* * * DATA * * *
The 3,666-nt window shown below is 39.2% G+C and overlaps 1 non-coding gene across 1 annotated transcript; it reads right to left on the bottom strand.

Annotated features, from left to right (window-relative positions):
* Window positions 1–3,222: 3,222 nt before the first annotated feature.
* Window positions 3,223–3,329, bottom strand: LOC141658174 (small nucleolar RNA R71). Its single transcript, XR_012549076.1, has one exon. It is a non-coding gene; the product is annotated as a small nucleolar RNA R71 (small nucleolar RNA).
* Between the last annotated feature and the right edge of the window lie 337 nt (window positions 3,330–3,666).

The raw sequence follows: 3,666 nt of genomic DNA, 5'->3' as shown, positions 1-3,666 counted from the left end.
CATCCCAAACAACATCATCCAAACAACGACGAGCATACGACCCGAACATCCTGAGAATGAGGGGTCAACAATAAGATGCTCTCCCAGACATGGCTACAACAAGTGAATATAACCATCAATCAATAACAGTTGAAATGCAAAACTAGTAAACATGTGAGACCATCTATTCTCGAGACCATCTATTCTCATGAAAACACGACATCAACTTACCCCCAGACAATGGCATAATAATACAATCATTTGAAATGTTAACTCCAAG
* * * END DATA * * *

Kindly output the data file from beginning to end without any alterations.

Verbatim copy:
The 3,666-nt window shown below is 39.2% G+C and overlaps 1 non-coding gene across 1 annotated transcript; it reads right to left on the bottom strand.

Annotated features, from left to right (window-relative positions):
* Window positions 1–3,222: 3,222 nt before the first annotated feature.
* Window positions 3,223–3,329, bottom strand: LOC141658174 (small nucleolar RNA R71). Its single transcript, XR_012549076.1, has one exon. It is a non-coding gene; the product is annotated as a small nucleolar RNA R71 (small nucleolar RNA).
* Between the last annotated feature and the right edge of the window lie 337 nt (window positions 3,330–3,666).

The raw sequence follows: 3,666 nt of genomic DNA, 5'->3' as shown, positions 1-3,666 counted from the left end.
CATCCCAAACAACATCATCCAAACAACGACGAGCATACGACCCGAACATCCTGAGAATGAGGGGTCAACAATAAGATGCTCTCCCAGACATGGCTACAACAAGTGAATATAACCATCAATCAATAACAGTTGAAATGCAAAACTAGTAAACATGTGAGACCATCTATTCTCGAGACCATCTATTCTCATGAAAACACGACATCAACTTACCCCCAGACAATGGCATAATAATACAATCATTTGAAATGTTAACTCCAAG